T3 is similar to stimulants in that it also burns fat primarily by increasing metabolic rate, while retaining the same indiscriminate, calorie burning nature of stimulants. The only time I feel off-season T3 use is justifiable is when the individual has a below average metabolism and is using the drug to normalize T3 levels, not to push them into the supraphysiological range. As effective as T3 is for fat loss, it is one of the most surefire ways to kill your gains, especially when employing moderate to high doses. A great example would be a client I worked with late last year. In this particular case his prior coach had him using an absolutely atrocious dose of T3 (150-200 mcg/day if I remember correctly) during the off-season so that he could “stay lean” as he built muscle mass. Unfortunately, this is not what happened. Rather than growing while he kept the fat off, he actually started to shrink without making any significant reductions to his bodyfat percentage. In his own words “I became a smaller version of myself”.
So, when he first approached me complaining of a lackluster rate of progress, diagnosing the problem was easy. To make a long story short, this individual put on about 40 pounds of lean tissue within just 2 months of working together, while maintaining the same low bodyfat percentage he had started with (probably around 8%). While he was overly impressed with his progress and extremely grateful for the guidance he received, the truth is that I did very little to earn such praise. The dramatic growth he experienced was attributable almost entirely to a single change—the removal of T3 from his program, rather than any profound advice provided on my part. For the first time in over a year his body was actually able to use the calories he was eating to synthesize new muscle tissue, rather than cannibalizing his muscle in order to support his self-induced, hyper-metabolic state.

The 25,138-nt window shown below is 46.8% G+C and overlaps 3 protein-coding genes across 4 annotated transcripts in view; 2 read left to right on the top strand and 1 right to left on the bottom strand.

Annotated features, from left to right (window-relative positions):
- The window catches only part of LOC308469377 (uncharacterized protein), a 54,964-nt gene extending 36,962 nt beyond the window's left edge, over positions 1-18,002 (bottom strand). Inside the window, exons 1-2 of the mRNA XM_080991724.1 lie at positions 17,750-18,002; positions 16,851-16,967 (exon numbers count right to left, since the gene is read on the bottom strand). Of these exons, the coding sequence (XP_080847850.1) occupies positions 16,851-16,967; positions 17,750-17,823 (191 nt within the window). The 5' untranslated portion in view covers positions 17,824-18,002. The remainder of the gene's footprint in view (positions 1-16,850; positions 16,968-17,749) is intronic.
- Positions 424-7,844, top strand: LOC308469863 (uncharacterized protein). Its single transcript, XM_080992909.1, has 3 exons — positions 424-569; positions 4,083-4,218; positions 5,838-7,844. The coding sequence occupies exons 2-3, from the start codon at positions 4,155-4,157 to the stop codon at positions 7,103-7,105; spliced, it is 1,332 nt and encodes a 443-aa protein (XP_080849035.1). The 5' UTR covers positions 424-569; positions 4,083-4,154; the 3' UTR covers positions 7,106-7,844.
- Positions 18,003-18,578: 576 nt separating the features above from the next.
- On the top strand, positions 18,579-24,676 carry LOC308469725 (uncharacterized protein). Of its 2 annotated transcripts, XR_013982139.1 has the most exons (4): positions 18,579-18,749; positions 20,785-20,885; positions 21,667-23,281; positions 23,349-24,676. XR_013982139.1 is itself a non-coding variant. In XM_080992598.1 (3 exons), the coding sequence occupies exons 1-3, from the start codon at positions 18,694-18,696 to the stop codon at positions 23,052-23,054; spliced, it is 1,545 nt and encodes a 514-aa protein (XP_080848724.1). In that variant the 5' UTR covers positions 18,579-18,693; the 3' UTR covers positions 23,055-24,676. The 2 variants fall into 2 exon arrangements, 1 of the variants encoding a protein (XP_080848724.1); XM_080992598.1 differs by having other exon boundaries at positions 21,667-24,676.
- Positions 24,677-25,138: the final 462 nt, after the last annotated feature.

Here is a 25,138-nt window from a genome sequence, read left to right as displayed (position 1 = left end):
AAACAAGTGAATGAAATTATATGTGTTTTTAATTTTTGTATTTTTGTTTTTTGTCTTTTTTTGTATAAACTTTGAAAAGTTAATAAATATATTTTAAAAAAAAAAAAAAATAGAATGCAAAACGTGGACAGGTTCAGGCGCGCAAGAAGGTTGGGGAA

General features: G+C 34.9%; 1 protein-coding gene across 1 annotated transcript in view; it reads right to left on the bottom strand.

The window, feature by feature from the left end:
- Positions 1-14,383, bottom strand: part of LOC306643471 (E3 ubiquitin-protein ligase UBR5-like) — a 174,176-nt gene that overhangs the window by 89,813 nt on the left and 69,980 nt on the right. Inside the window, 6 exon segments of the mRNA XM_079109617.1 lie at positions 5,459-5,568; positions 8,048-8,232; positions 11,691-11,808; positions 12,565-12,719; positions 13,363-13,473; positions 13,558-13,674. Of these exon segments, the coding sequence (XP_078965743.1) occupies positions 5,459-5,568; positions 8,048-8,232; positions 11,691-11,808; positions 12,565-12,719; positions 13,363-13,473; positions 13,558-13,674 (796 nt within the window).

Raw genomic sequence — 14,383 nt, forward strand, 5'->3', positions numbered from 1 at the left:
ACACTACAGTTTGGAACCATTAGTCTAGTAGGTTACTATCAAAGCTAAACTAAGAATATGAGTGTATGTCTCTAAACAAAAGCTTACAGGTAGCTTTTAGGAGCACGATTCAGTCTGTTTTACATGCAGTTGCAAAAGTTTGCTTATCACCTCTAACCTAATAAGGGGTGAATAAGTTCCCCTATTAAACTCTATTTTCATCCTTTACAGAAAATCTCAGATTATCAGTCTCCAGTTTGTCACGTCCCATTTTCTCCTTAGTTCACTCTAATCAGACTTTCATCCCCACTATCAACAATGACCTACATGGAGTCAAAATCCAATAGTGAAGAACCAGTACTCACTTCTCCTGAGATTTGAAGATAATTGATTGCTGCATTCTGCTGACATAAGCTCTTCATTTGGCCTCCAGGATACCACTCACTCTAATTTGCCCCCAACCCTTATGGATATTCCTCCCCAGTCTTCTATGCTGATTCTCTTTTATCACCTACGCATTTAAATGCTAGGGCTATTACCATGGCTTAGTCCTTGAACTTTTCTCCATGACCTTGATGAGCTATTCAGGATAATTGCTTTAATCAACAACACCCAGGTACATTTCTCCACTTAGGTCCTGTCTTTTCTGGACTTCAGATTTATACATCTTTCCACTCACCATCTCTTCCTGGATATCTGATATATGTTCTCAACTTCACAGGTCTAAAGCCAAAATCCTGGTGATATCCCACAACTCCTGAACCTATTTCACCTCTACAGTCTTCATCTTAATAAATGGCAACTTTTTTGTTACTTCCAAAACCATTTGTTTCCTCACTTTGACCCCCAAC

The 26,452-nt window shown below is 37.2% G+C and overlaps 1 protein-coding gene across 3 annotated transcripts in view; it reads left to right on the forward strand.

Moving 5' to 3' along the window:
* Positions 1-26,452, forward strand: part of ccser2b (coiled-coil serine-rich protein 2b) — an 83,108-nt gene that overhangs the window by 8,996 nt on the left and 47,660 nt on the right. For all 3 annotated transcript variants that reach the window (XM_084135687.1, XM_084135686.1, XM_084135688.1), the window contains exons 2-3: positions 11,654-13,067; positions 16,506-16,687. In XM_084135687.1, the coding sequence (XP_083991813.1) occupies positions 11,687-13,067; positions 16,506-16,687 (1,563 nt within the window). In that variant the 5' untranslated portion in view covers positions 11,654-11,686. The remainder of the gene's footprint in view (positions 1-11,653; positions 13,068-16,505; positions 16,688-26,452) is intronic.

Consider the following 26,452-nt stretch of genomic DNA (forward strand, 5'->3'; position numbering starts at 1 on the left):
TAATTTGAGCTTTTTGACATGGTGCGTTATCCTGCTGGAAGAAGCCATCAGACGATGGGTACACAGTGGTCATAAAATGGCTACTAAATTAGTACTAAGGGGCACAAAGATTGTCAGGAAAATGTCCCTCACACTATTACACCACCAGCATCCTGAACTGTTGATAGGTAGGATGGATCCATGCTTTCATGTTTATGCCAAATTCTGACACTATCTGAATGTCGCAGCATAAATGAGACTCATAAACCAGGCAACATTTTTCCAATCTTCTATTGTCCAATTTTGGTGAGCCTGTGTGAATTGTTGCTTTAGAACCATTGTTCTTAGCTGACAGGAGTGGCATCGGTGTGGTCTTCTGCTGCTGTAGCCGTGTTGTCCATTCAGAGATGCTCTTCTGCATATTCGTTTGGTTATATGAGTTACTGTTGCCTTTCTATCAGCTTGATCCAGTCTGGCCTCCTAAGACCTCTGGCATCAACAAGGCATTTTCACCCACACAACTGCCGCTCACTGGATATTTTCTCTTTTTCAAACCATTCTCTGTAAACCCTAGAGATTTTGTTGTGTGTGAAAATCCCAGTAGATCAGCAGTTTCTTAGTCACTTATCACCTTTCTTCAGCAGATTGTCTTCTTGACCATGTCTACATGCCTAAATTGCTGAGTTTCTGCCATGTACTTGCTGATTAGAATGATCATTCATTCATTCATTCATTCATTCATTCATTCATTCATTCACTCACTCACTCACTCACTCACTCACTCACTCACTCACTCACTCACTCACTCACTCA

Now, I don’t want to come across as sounding like I am anti-stimulant/T3 because I am not. I think both drugs have several effective applications and I often recommend them as part of a more comprehensive fat loss program. However, I just don’t think they are a wise choice (in most cases) for the off-season bodybuilder trying to maximize muscle growth. So, rather than discuss the potential applications that these drugs have to offer, I want to focus on an area of research that has garnered a lot of attention in recent years. More specifically, I want to talk about the appropriate use of fat loss drugs during growth phases. As most of you know, maintaining a ripped appearance while adding muscle new muscle tissue is an exceedingly difficult task; one usually only possible for those with the most gifted genetics. Fortunately, there are many things we can do in order to make this whole process significantly easier, but if you are expecting some type of new or revolutionary insight into the realm of fat loss, you are going to be sorely disappointed. The truth is that most of what I will cover here today has been known for decades, yet the majority tends to dismiss this information in favor of a more radical approach—often to their own detriment. For those of you who want to improve your ability to stay lean while building muscle mass, you may want to consider adopting the recommendations provided below.
In short, there are a number of products available today that provide both body fat reducing and growth promoting effects without any acute or long-term toxicity. Some of them even impart notable health benefits. Perhaps the most well known of these drugs is growth hormone. Although extremely complex in its actions, GH’s fat loss effect is mediated mainly through its ability to increase lipolysis, while its IGF-1 elevating effect is responsible for the bulk of its growth promoting effects. Regardless, GH has proven to be a valuable addition to just about any bodybuilding program…and it doesn’t take much to begin noticing its benefits. As little as 3 iu daily has been shown to be effective for eliciting noticeable improvements in body composition, while higher doses will provide the same benefits in a more rapid, exaggerated fashion.
Although exogenous growth hormone has long been considered the Gold Standard for elevating growth hormone/IGF-1 levels, it is not the only option available. GH peptides/secretagogues are also a viable alternative. In fact, a secretagogue like MK-677 (which stays active for 24 hours and is equivalent to roughly 3-4 iu of GH per day in terms of production) can provide effects on par with exogenous growth hormone. It is also significantly less costly than growth hormone, which will help reduce the blow to your bank account. For many individuals it will end up being the most sensible choice. Regardless of the source, growth hormone is one of the best possible options for minimizing fat gain as you add lean mass.